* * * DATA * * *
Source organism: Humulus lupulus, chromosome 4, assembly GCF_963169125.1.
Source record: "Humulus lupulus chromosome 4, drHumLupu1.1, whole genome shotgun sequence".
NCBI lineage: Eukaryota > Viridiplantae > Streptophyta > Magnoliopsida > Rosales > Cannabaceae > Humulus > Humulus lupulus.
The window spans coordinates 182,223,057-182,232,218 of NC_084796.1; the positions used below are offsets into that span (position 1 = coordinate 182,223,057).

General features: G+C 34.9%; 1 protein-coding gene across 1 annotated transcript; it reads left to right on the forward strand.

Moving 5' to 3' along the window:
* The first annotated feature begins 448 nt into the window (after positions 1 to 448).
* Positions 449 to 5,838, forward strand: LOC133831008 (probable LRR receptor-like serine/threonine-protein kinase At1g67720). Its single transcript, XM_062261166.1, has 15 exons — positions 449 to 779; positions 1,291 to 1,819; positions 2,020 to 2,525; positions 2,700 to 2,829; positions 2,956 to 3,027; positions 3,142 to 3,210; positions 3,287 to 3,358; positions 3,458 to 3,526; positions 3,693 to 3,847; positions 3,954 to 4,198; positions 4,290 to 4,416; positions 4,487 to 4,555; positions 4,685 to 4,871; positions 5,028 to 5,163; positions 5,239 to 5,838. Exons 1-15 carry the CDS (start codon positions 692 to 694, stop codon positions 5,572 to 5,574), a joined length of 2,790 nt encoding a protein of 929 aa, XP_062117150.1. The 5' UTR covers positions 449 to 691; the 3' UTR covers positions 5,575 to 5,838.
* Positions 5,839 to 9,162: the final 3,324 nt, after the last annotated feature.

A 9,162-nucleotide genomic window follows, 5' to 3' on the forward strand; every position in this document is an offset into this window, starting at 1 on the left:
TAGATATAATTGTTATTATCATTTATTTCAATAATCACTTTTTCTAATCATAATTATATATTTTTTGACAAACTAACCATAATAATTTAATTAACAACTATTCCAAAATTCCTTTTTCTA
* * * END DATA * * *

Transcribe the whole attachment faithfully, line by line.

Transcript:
Source organism: Humulus lupulus, chromosome 4, assembly GCF_963169125.1.
Source record: "Humulus lupulus chromosome 4, drHumLupu1.1, whole genome shotgun sequence".
NCBI lineage: Eukaryota > Viridiplantae > Streptophyta > Magnoliopsida > Rosales > Cannabaceae > Humulus > Humulus lupulus.
The window spans coordinates 182,223,057-182,232,218 of NC_084796.1; the positions used below are offsets into that span (position 1 = coordinate 182,223,057).

General features: G+C 34.9%; 1 protein-coding gene across 1 annotated transcript; it reads left to right on the forward strand.

Moving 5' to 3' along the window:
* The first annotated feature begins 448 nt into the window (after positions 1 to 448).
* Positions 449 to 5,838, forward strand: LOC133831008 (probable LRR receptor-like serine/threonine-protein kinase At1g67720). Its single transcript, XM_062261166.1, has 15 exons — positions 449 to 779; positions 1,291 to 1,819; positions 2,020 to 2,525; positions 2,700 to 2,829; positions 2,956 to 3,027; positions 3,142 to 3,210; positions 3,287 to 3,358; positions 3,458 to 3,526; positions 3,693 to 3,847; positions 3,954 to 4,198; positions 4,290 to 4,416; positions 4,487 to 4,555; positions 4,685 to 4,871; positions 5,028 to 5,163; positions 5,239 to 5,838. Exons 1-15 carry the CDS (start codon positions 692 to 694, stop codon positions 5,572 to 5,574), a joined length of 2,790 nt encoding a protein of 929 aa, XP_062117150.1. The 5' UTR covers positions 449 to 691; the 3' UTR covers positions 5,575 to 5,838.
* Positions 5,839 to 9,162: the final 3,324 nt, after the last annotated feature.

A 9,162-nucleotide genomic window follows, 5' to 3' on the forward strand; every position in this document is an offset into this window, starting at 1 on the left:
TAGATATAATTGTTATTATCATTTATTTCAATAATCACTTTTTCTAATCATAATTATATATTTTTTGACAAACTAACCATAATAATTTAATTAACAACTATTCCAAAATTCCTTTTTCTA